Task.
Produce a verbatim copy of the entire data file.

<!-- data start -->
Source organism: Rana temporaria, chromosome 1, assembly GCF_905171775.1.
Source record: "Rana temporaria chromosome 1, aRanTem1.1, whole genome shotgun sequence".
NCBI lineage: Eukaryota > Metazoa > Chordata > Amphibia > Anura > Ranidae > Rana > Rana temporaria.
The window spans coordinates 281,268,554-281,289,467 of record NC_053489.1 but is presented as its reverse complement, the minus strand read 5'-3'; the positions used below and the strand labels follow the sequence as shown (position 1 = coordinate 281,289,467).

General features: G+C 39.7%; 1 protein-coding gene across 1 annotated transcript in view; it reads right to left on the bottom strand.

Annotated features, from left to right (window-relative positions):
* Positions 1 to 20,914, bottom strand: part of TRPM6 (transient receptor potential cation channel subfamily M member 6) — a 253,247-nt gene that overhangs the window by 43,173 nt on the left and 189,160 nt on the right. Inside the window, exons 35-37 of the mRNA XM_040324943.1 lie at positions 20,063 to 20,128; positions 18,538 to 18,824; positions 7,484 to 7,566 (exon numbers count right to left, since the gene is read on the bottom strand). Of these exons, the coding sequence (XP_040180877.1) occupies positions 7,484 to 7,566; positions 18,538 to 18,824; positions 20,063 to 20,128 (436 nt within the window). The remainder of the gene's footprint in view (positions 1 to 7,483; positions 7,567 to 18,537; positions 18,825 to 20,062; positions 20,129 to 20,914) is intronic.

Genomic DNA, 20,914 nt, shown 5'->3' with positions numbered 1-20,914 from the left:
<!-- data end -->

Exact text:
Source organism: Rana temporaria, chromosome 1, assembly GCF_905171775.1.
Source record: "Rana temporaria chromosome 1, aRanTem1.1, whole genome shotgun sequence".
NCBI lineage: Eukaryota > Metazoa > Chordata > Amphibia > Anura > Ranidae > Rana > Rana temporaria.
The window spans coordinates 281,268,554-281,289,467 of record NC_053489.1 but is presented as its reverse complement, the minus strand read 5'-3'; the positions used below and the strand labels follow the sequence as shown (position 1 = coordinate 281,289,467).

General features: G+C 39.7%; 1 protein-coding gene across 1 annotated transcript in view; it reads right to left on the bottom strand.

Annotated features, from left to right (window-relative positions):
* Positions 1 to 20,914, bottom strand: part of TRPM6 (transient receptor potential cation channel subfamily M member 6) — a 253,247-nt gene that overhangs the window by 43,173 nt on the left and 189,160 nt on the right. Inside the window, exons 35-37 of the mRNA XM_040324943.1 lie at positions 20,063 to 20,128; positions 18,538 to 18,824; positions 7,484 to 7,566 (exon numbers count right to left, since the gene is read on the bottom strand). Of these exons, the coding sequence (XP_040180877.1) occupies positions 7,484 to 7,566; positions 18,538 to 18,824; positions 20,063 to 20,128 (436 nt within the window). The remainder of the gene's footprint in view (positions 1 to 7,483; positions 7,567 to 18,537; positions 18,825 to 20,062; positions 20,129 to 20,914) is intronic.

Genomic DNA, 20,914 nt, shown 5'->3' with positions numbered 1-20,914 from the left: